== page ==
MINISTRY OF STATE SECURITY
THE MfS SETS ITS SIGHTS ON RETURNEES AND MIGRANTS
The Ministry of State Security (Ministerium für Staatssicherheit, or MfS, also known as the Stasi) closely monitors returnees and migrants from West Germany. A secret intelligence service, the MfS sees itself as the “sword and shield of the Party” and regards newcomers from capitalist West Germany with suspicion. Above all, the Stasi fears that Western spies will smuggle themselves into the GDR as migrants, but they also want to prevent political opponents and “asocial and criminal elements” from entering the country. As early as the 1950s, the MfS presses for tougher monitoring of new arrivals. Stasi employees and the Peoples’ Police (Volkspolizei) interrogate detainees in the reception centres. The goal is to determine peoples’ reasons for immigrating and to uncover any inconsistencies in their stories in order to differentiate between desirable and undesirable migrants. However, it is not only the police who are involved in these interrogations and the monitoring of migrant attitudes in the reception centres. Civilian centre employees, recruited fellow inmates, and Unofficial Collaborators (Inoffizielle Mitarbeiter, or IMs) disguised as migrants are also spying on the detainees and collecting information.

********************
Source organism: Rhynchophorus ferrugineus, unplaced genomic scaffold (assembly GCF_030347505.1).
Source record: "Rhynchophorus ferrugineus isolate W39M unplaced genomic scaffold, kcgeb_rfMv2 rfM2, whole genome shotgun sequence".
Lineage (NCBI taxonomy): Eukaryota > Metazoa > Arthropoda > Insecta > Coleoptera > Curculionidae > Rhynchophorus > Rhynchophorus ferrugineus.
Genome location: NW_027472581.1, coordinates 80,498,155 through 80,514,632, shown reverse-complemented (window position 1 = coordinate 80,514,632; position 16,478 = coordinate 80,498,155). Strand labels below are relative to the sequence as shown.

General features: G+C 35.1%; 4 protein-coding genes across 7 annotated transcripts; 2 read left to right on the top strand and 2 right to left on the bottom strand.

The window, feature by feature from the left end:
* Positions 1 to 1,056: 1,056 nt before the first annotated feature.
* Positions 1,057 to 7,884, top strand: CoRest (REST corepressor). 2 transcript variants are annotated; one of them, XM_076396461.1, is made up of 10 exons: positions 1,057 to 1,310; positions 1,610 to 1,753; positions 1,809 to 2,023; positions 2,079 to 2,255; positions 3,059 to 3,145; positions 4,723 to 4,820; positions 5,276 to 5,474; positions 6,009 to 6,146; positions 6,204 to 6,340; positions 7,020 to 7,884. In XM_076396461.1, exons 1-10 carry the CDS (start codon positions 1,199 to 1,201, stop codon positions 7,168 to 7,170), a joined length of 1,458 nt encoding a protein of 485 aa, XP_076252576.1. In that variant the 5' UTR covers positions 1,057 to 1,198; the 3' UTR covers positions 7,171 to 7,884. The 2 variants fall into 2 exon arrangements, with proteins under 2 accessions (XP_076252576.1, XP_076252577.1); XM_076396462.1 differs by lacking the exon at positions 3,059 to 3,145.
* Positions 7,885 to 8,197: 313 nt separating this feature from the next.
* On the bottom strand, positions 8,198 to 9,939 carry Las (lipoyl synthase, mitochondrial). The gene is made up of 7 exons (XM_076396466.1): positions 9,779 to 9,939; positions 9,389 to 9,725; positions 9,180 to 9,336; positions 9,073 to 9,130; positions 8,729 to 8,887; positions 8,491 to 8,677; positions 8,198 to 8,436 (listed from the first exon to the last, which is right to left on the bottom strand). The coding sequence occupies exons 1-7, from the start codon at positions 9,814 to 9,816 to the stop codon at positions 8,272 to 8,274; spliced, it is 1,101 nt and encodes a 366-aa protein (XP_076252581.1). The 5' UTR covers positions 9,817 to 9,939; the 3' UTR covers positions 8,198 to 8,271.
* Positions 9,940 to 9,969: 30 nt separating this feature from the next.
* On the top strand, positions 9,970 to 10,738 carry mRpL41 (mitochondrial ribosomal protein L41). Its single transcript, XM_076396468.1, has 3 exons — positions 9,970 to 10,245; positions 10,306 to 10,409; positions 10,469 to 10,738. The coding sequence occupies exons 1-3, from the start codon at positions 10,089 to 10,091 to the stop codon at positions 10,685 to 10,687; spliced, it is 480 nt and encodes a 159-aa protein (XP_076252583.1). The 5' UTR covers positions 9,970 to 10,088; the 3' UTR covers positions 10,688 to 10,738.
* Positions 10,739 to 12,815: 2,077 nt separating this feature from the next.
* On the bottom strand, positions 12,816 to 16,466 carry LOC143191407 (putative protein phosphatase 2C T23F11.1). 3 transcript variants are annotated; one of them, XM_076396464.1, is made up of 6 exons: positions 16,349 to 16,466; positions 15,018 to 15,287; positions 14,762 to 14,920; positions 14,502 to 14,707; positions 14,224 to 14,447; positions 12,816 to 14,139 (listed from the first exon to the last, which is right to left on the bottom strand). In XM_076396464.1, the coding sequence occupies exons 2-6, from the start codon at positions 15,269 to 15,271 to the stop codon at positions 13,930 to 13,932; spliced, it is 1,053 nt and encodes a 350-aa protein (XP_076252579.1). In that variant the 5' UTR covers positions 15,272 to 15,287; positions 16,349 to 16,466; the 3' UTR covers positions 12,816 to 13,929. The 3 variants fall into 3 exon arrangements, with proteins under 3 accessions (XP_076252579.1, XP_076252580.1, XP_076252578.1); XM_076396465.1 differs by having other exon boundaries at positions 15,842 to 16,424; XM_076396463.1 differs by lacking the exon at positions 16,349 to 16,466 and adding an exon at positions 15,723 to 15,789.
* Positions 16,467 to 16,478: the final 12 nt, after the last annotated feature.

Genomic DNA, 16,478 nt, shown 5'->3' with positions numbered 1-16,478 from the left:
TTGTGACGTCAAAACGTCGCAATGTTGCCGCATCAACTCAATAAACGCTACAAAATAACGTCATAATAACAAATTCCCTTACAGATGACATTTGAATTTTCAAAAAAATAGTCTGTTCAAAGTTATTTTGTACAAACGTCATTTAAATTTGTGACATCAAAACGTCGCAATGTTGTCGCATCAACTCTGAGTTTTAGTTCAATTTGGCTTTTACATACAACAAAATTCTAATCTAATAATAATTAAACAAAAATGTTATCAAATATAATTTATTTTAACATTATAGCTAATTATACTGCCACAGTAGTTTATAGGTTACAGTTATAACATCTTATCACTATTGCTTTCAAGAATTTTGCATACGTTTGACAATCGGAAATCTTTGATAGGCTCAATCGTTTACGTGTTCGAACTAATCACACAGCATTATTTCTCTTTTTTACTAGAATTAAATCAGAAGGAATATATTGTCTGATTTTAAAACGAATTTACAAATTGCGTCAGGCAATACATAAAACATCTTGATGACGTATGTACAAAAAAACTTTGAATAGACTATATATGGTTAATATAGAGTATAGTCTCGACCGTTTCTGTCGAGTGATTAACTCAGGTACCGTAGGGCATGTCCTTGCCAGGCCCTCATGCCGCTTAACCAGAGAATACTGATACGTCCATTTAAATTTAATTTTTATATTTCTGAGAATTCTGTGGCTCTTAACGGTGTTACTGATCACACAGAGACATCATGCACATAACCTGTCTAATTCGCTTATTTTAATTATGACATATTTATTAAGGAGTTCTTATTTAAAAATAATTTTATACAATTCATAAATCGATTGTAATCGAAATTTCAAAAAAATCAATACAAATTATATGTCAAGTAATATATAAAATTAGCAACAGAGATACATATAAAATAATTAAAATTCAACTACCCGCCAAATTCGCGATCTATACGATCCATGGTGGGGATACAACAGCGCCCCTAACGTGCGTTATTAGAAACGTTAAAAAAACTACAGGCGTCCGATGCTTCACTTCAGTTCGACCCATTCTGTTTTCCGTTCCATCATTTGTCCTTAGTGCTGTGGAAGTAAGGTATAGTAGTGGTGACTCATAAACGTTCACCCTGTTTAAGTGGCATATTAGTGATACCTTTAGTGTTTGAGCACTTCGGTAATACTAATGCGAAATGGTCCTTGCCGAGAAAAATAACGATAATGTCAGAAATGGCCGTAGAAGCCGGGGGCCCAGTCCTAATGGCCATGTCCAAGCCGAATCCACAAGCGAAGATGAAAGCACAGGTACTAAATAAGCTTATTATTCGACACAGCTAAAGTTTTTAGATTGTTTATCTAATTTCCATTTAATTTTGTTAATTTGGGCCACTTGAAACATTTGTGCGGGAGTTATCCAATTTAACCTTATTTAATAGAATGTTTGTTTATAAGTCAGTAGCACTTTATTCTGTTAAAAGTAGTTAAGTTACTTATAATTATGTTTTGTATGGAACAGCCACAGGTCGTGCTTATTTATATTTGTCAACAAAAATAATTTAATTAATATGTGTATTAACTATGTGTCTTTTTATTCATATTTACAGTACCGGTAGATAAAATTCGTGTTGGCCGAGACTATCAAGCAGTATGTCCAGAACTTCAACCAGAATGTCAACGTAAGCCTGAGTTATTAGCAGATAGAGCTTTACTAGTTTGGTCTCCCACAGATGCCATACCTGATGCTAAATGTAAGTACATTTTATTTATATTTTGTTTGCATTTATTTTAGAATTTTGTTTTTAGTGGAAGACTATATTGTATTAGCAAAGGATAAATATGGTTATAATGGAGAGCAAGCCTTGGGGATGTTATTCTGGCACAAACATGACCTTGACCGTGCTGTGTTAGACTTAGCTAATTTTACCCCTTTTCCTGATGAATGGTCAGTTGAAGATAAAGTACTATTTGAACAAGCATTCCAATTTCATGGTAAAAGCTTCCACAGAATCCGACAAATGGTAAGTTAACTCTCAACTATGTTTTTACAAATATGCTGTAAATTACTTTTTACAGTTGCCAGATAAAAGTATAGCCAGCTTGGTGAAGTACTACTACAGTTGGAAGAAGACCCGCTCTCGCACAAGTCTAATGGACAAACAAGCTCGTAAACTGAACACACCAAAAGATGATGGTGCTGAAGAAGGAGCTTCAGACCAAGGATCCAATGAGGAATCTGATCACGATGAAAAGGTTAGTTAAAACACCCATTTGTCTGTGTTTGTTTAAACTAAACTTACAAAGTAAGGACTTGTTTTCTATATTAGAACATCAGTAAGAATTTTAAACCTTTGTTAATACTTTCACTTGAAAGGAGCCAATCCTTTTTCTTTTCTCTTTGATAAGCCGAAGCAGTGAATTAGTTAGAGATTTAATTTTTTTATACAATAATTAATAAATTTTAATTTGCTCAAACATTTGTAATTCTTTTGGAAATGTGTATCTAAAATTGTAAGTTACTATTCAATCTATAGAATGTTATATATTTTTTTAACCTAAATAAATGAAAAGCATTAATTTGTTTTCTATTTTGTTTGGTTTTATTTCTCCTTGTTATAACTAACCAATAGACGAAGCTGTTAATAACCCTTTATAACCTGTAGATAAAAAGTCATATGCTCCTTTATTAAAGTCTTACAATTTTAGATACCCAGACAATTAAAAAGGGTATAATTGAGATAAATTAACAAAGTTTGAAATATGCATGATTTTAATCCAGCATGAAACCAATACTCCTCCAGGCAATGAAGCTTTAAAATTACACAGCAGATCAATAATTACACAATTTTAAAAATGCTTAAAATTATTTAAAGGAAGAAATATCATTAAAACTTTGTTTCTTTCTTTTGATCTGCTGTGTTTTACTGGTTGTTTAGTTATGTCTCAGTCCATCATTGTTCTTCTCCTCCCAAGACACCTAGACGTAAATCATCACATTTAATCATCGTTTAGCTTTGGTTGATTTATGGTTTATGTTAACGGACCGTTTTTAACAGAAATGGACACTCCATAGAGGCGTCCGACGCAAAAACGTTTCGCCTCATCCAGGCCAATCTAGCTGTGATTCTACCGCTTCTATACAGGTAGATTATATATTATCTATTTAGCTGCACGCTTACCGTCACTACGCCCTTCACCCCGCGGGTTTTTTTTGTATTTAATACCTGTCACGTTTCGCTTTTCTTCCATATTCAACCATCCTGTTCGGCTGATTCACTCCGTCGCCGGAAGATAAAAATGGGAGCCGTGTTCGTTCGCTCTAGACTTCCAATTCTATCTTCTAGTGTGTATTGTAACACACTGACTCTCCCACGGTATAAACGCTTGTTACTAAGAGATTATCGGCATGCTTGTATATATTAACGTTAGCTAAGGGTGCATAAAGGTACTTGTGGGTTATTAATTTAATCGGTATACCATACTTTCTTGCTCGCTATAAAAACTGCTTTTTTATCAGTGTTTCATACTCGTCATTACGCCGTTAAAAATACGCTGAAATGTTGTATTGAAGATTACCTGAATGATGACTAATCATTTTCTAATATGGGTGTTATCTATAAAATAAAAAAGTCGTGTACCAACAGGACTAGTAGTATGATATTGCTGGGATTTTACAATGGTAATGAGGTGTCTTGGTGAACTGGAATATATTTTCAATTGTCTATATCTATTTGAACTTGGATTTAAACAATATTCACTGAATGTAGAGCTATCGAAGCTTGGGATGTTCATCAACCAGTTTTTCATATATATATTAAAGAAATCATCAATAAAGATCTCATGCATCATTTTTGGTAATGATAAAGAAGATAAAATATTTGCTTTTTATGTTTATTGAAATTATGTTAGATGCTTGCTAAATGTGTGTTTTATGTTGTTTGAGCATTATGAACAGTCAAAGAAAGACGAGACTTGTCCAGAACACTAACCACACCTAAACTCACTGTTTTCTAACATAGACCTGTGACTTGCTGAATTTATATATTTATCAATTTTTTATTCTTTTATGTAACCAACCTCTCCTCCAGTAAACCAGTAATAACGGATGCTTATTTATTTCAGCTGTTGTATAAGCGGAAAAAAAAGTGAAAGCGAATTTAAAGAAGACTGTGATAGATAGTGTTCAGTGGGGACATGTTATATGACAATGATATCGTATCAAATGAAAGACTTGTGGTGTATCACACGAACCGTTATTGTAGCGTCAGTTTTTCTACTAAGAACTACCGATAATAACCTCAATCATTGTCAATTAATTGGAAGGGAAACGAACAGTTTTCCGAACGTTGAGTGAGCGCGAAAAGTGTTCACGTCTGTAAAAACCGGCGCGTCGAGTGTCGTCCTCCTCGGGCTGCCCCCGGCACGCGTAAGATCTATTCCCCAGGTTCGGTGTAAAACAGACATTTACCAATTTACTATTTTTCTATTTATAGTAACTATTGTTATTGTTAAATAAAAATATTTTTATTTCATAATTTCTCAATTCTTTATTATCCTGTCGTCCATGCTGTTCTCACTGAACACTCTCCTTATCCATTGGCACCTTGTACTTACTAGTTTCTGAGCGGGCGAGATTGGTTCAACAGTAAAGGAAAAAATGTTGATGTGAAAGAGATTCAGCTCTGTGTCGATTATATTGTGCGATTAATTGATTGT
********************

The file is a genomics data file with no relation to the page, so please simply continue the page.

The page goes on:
Otherwise the principle remains that anyone who has turned his back on us should stay where he is. (...) If he has no value for us. Because there are tons of rotten bastards who want to come back.
The MfS is responsible for final decisions regarding the admittance or “return-smuggling” of prospective migrants. However, even after their admittance to the GDR, many migrants and returnees continue to be monitored in both their professional and private lives.
THE BENEFITS OF WEST-EAST MIGRATION FOR THE STASI
The MfS attempts to obtain intelligence from the migrants both regarding West Germany and in order to discover gaps in GDR border security. Specialised questionnaires form the basis for the interrogations. The focus is on former Bundeswehr members and those who have previously left the GDR illegally.
In this way, the Stasi is able to collect information on escape routes from the GDR, as well as on West German military objects, airfields and research programs. The MfS hopes to acquire information on Federal Intelligence Service (Bundesnachrichtendienst, or BND) operational methods from returnees who have gone through the admissions process in West Germany and have therefore come into contact with the BND.
A few migrants are recruited as Unofficial Collaborators. Some act out of conviction, while others have financial reasons or are blackmailed by the MfS. Several are chosen by the Stasi to make public statements about their life in the West and the alleged or genuine state of emergency there. The objectives are to discourage GDR citizens hoping to migrate west and to improve the GDR’s reputation.